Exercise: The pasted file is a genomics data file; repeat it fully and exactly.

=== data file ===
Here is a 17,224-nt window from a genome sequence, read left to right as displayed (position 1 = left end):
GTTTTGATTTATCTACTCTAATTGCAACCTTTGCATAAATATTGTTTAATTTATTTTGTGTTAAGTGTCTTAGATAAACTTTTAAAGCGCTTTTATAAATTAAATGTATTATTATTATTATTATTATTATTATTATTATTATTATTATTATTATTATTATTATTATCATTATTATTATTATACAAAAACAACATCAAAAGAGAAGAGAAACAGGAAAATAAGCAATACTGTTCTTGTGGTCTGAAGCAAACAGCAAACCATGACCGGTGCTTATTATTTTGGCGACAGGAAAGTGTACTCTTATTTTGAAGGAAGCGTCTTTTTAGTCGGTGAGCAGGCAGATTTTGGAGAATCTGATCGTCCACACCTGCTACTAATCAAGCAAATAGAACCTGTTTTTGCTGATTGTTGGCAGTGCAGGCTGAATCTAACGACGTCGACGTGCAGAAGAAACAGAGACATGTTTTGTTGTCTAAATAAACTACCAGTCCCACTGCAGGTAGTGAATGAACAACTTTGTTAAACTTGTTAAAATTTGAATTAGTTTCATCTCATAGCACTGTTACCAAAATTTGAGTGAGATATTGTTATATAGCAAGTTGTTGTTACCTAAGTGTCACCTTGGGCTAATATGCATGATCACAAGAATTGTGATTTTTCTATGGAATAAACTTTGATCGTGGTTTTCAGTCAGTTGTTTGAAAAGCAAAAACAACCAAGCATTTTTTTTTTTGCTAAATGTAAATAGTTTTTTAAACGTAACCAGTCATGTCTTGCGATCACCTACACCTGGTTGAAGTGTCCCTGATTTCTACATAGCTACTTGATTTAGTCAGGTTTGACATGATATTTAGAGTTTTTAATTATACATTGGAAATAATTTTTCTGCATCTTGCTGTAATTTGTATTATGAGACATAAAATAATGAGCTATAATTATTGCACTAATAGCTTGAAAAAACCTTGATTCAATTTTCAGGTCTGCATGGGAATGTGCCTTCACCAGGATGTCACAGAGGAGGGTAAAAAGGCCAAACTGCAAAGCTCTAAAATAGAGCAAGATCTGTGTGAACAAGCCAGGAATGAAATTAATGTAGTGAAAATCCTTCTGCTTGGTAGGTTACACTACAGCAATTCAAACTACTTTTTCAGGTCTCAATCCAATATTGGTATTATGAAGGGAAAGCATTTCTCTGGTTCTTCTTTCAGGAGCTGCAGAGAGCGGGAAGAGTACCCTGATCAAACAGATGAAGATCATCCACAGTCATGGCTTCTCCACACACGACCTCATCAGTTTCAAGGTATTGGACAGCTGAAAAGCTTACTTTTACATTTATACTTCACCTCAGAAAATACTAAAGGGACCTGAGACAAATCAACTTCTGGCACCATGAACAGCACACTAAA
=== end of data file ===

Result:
Here is a 17,224-nt window from a genome sequence, read left to right as displayed (position 1 = left end):
GTTTTGATTTATCTACTCTAATTGCAACCTTTGCATAAATATTGTTTAATTTATTTTGTGTTAAGTGTCTTAGATAAACTTTTAAAGCGCTTTTATAAATTAAATGTATTATTATTATTATTATTATTATTATTATTATTATTATTATTATTATTATTATTATTATCATTATTATTATTATACAAAAACAACATCAAAAGAGAAGAGAAACAGGAAAATAAGCAATACTGTTCTTGTGGTCTGAAGCAAACAGCAAACCATGACCGGTGCTTATTATTTTGGCGACAGGAAAGTGTACTCTTATTTTGAAGGAAGCGTCTTTTTAGTCGGTGAGCAGGCAGATTTTGGAGAATCTGATCGTCCACACCTGCTACTAATCAAGCAAATAGAACCTGTTTTTGCTGATTGTTGGCAGTGCAGGCTGAATCTAACGACGTCGACGTGCAGAAGAAACAGAGACATGTTTTGTTGTCTAAATAAACTACCAGTCCCACTGCAGGTAGTGAATGAACAACTTTGTTAAACTTGTTAAAATTTGAATTAGTTTCATCTCATAGCACTGTTACCAAAATTTGAGTGAGATATTGTTATATAGCAAGTTGTTGTTACCTAAGTGTCACCTTGGGCTAATATGCATGATCACAAGAATTGTGATTTTTCTATGGAATAAACTTTGATCGTGGTTTTCAGTCAGTTGTTTGAAAAGCAAAAACAACCAAGCATTTTTTTTTTTGCTAAATGTAAATAGTTTTTTAAACGTAACCAGTCATGTCTTGCGATCACCTACACCTGGTTGAAGTGTCCCTGATTTCTACATAGCTACTTGATTTAGTCAGGTTTGACATGATATTTAGAGTTTTTAATTATACATTGGAAATAATTTTTCTGCATCTTGCTGTAATTTGTATTATGAGACATAAAATAATGAGCTATAATTATTGCACTAATAGCTTGAAAAAACCTTGATTCAATTTTCAGGTCTGCATGGGAATGTGCCTTCACCAGGATGTCACAGAGGAGGGTAAAAAGGCCAAACTGCAAAGCTCTAAAATAGAGCAAGATCTGTGTGAACAAGCCAGGAATGAAATTAATGTAGTGAAAATCCTTCTGCTTGGTAGGTTACACTACAGCAATTCAAACTACTTTTTCAGGTCTCAATCCAATATTGGTATTATGAAGGGAAAGCATTTCTCTGGTTCTTCTTTCAGGAGCTGCAGAGAGCGGGAAGAGTACCCTGATCAAACAGATGAAGATCATCCACAGTCATGGCTTCTCCACACACGACCTCATCAGTTTCAAGGTATTGGACAGCTGAAAAGCTTACTTTTACATTTATACTTCACCTCAGAAAATACTAAAGGGACCTGAGACAAATCAACTTCTGGCACCATGAACAGCACACTAAA